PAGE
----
Women Workers and Students Advocating for Protection from Sexual Assault and Violence in South Africa


Rise Up

Rise Up leaders in South Africa

In 2020-21, Rise Up leaders in South Africa aimed to protect workers and students from violence at work and in schools.

Despite South African laws which prohibit any form of sexual harassment or violence in the workplace, a 2018 survey found that at least 30% of women experienced some form of sexual harassment at work. In 2020, Rise Up Leader Hameeda Deedat was acting executive director of the National Labour and Economic Development Institute (NALEDI) and spearheaded their work advocating for the Congress of South African Trade Unions (COSATU) Executive Committee, Gender Committee, and affiliates to adopt a comprehensive workplace-based gender-based violence (GBV) strategy. They called for a strategy that addresses all forms of GBV in the workplace nationwide, which would protect the health and wellbeing of over 500,000 women workers across South Africa.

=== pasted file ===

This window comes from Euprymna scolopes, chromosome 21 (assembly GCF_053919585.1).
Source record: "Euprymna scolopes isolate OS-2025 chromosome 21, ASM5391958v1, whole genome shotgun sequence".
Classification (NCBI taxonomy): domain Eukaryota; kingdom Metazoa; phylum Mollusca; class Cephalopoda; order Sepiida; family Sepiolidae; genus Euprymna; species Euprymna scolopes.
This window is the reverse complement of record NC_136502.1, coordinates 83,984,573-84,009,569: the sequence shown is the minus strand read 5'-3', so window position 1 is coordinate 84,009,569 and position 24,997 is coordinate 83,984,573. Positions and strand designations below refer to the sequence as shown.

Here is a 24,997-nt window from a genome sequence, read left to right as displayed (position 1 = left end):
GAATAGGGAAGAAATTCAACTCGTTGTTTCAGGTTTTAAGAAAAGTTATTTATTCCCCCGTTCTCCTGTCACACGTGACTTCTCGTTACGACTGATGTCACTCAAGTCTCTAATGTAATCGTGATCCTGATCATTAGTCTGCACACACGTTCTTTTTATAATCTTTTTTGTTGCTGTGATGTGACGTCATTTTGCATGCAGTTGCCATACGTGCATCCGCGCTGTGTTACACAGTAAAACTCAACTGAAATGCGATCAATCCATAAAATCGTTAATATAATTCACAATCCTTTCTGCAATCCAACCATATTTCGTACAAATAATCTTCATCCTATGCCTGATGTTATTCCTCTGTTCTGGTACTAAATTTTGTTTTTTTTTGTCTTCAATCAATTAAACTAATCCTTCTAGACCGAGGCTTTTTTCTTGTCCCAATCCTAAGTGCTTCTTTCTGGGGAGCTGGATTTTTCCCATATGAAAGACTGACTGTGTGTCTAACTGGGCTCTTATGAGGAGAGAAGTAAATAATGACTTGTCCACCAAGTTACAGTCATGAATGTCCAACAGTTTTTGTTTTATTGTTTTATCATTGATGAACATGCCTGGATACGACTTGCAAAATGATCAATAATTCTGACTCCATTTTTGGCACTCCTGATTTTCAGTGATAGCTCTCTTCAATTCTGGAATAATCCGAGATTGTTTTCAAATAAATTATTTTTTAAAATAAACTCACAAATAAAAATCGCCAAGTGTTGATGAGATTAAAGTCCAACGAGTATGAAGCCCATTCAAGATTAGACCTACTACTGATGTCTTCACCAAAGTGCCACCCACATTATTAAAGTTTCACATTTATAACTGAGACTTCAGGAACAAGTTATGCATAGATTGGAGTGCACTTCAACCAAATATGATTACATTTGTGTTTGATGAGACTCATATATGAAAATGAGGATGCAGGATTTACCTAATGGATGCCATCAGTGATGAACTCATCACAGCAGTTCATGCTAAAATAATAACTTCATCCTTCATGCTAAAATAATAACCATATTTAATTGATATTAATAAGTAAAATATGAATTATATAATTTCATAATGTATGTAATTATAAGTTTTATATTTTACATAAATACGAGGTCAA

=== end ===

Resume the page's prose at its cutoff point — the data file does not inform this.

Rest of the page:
School-based violence against South African girls is also a national problem. According to the South African Democratic Teachers Union, there are approximately 72,000 incidents of school-based violence each month nationwide. Rise Up Leader Nomzamo Gcwensa is founder and executive director of The Bold Empowered Affirmed Revived (BEAR) Foundation, which found that a 2015 National School Safety Framework was inadequately implemented in Diepsloot, an area of 350,00 mostly low-income South Africans. 

The BEAR Foundation’s aim was to develop a sustainable local accountability structure to ensure improvement, consistency, and accountability of school-based support teams in order to reduce and prevent school-related violence in thirteen Diepsloot schools. Within its first year, 4,522 primary and secondary female students will gain access to psychosocial support services. Overall, approximately 9,000 students will be positively impacted with the goal of reducing school violence by 10%.

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